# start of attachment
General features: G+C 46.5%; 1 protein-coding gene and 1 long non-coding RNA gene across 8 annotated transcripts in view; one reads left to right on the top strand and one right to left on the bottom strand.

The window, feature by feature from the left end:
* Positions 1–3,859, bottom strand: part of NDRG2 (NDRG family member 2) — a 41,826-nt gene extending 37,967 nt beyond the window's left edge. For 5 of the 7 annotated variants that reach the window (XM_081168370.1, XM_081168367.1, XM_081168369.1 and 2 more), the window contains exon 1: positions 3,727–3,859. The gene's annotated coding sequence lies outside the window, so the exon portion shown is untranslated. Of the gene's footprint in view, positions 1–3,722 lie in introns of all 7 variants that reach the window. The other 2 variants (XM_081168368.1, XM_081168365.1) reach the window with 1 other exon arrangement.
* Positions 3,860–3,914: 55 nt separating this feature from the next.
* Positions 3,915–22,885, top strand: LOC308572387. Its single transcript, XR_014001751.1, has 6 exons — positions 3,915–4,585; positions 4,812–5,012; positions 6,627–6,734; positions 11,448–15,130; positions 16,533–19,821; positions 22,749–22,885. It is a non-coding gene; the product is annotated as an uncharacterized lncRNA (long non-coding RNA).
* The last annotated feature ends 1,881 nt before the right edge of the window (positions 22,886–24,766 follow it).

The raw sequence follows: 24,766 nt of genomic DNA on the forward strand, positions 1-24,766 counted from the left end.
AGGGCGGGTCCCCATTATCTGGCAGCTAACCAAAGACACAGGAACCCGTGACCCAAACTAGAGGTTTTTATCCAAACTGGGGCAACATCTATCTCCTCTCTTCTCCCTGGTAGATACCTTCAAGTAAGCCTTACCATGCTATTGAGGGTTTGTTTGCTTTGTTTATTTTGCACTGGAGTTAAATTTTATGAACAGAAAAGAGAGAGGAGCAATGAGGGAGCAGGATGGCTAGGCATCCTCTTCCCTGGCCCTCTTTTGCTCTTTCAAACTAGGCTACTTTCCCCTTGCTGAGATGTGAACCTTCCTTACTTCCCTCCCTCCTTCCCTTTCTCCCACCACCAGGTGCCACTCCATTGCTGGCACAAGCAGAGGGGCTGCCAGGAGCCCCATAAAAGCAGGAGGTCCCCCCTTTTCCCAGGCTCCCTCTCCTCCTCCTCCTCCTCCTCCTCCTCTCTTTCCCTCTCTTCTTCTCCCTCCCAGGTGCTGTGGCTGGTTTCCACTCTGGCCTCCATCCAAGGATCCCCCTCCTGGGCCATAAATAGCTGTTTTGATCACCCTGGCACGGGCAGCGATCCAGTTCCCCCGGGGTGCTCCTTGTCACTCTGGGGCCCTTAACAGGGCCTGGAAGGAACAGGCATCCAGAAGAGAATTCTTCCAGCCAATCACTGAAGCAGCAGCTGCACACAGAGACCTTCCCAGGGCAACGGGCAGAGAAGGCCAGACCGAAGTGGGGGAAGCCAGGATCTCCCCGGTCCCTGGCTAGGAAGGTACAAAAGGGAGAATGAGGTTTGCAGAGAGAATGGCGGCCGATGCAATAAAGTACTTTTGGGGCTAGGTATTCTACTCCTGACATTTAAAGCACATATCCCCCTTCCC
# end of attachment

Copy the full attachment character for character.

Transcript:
General features: G+C 46.5%; 1 protein-coding gene and 1 long non-coding RNA gene across 8 annotated transcripts in view; one reads left to right on the top strand and one right to left on the bottom strand.

The window, feature by feature from the left end:
* Positions 1–3,859, bottom strand: part of NDRG2 (NDRG family member 2) — a 41,826-nt gene extending 37,967 nt beyond the window's left edge. For 5 of the 7 annotated variants that reach the window (XM_081168370.1, XM_081168367.1, XM_081168369.1 and 2 more), the window contains exon 1: positions 3,727–3,859. The gene's annotated coding sequence lies outside the window, so the exon portion shown is untranslated. Of the gene's footprint in view, positions 1–3,722 lie in introns of all 7 variants that reach the window. The other 2 variants (XM_081168368.1, XM_081168365.1) reach the window with 1 other exon arrangement.
* Positions 3,860–3,914: 55 nt separating this feature from the next.
* Positions 3,915–22,885, top strand: LOC308572387. Its single transcript, XR_014001751.1, has 6 exons — positions 3,915–4,585; positions 4,812–5,012; positions 6,627–6,734; positions 11,448–15,130; positions 16,533–19,821; positions 22,749–22,885. It is a non-coding gene; the product is annotated as an uncharacterized lncRNA (long non-coding RNA).
* The last annotated feature ends 1,881 nt before the right edge of the window (positions 22,886–24,766 follow it).

The raw sequence follows: 24,766 nt of genomic DNA on the forward strand, positions 1-24,766 counted from the left end.
AGGGCGGGTCCCCATTATCTGGCAGCTAACCAAAGACACAGGAACCCGTGACCCAAACTAGAGGTTTTTATCCAAACTGGGGCAACATCTATCTCCTCTCTTCTCCCTGGTAGATACCTTCAAGTAAGCCTTACCATGCTATTGAGGGTTTGTTTGCTTTGTTTATTTTGCACTGGAGTTAAATTTTATGAACAGAAAAGAGAGAGGAGCAATGAGGGAGCAGGATGGCTAGGCATCCTCTTCCCTGGCCCTCTTTTGCTCTTTCAAACTAGGCTACTTTCCCCTTGCTGAGATGTGAACCTTCCTTACTTCCCTCCCTCCTTCCCTTTCTCCCACCACCAGGTGCCACTCCATTGCTGGCACAAGCAGAGGGGCTGCCAGGAGCCCCATAAAAGCAGGAGGTCCCCCCTTTTCCCAGGCTCCCTCTCCTCCTCCTCCTCCTCCTCCTCCTCTCTTTCCCTCTCTTCTTCTCCCTCCCAGGTGCTGTGGCTGGTTTCCACTCTGGCCTCCATCCAAGGATCCCCCTCCTGGGCCATAAATAGCTGTTTTGATCACCCTGGCACGGGCAGCGATCCAGTTCCCCCGGGGTGCTCCTTGTCACTCTGGGGCCCTTAACAGGGCCTGGAAGGAACAGGCATCCAGAAGAGAATTCTTCCAGCCAATCACTGAAGCAGCAGCTGCACACAGAGACCTTCCCAGGGCAACGGGCAGAGAAGGCCAGACCGAAGTGGGGGAAGCCAGGATCTCCCCGGTCCCTGGCTAGGAAGGTACAAAAGGGAGAATGAGGTTTGCAGAGAGAATGGCGGCCGATGCAATAAAGTACTTTTGGGGCTAGGTATTCTACTCCTGACATTTAAAGCACATATCCCCCTTCCC